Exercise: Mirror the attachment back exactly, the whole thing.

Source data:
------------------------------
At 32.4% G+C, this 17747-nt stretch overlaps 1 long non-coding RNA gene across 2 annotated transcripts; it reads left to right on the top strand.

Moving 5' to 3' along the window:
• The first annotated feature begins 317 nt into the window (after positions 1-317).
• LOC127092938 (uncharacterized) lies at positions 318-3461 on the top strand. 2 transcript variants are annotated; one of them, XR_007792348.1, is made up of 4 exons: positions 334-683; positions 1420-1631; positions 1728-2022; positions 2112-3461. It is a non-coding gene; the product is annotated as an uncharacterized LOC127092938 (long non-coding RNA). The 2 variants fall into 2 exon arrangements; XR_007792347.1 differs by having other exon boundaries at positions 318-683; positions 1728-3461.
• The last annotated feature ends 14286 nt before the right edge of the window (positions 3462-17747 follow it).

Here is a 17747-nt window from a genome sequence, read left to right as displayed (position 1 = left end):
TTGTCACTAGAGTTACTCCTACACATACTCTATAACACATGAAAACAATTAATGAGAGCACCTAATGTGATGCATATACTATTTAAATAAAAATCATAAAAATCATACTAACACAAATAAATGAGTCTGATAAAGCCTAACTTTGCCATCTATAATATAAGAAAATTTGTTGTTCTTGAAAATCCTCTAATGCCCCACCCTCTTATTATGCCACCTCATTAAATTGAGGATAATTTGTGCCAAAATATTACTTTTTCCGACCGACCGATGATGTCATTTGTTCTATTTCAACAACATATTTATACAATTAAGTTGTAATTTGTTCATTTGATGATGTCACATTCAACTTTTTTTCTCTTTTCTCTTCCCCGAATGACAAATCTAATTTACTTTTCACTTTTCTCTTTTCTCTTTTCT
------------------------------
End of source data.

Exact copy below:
At 32.4% G+C, this 17747-nt stretch overlaps 1 long non-coding RNA gene across 2 annotated transcripts; it reads left to right on the top strand.

Moving 5' to 3' along the window:
• The first annotated feature begins 317 nt into the window (after positions 1-317).
• LOC127092938 (uncharacterized) lies at positions 318-3461 on the top strand. 2 transcript variants are annotated; one of them, XR_007792348.1, is made up of 4 exons: positions 334-683; positions 1420-1631; positions 1728-2022; positions 2112-3461. It is a non-coding gene; the product is annotated as an uncharacterized LOC127092938 (long non-coding RNA). The 2 variants fall into 2 exon arrangements; XR_007792347.1 differs by having other exon boundaries at positions 318-683; positions 1728-3461.
• The last annotated feature ends 14286 nt before the right edge of the window (positions 3462-17747 follow it).

Here is a 17747-nt window from a genome sequence, read left to right as displayed (position 1 = left end):
TTGTCACTAGAGTTACTCCTACACATACTCTATAACACATGAAAACAATTAATGAGAGCACCTAATGTGATGCATATACTATTTAAATAAAAATCATAAAAATCATACTAACACAAATAAATGAGTCTGATAAAGCCTAACTTTGCCATCTATAATATAAGAAAATTTGTTGTTCTTGAAAATCCTCTAATGCCCCACCCTCTTATTATGCCACCTCATTAAATTGAGGATAATTTGTGCCAAAATATTACTTTTTCCGACCGACCGATGATGTCATTTGTTCTATTTCAACAACATATTTATACAATTAAGTTGTAATTTGTTCATTTGATGATGTCACATTCAACTTTTTTTCTCTTTTCTCTTCCCCGAATGACAAATCTAATTTACTTTTCACTTTTCTCTTTTCTCTTTTCT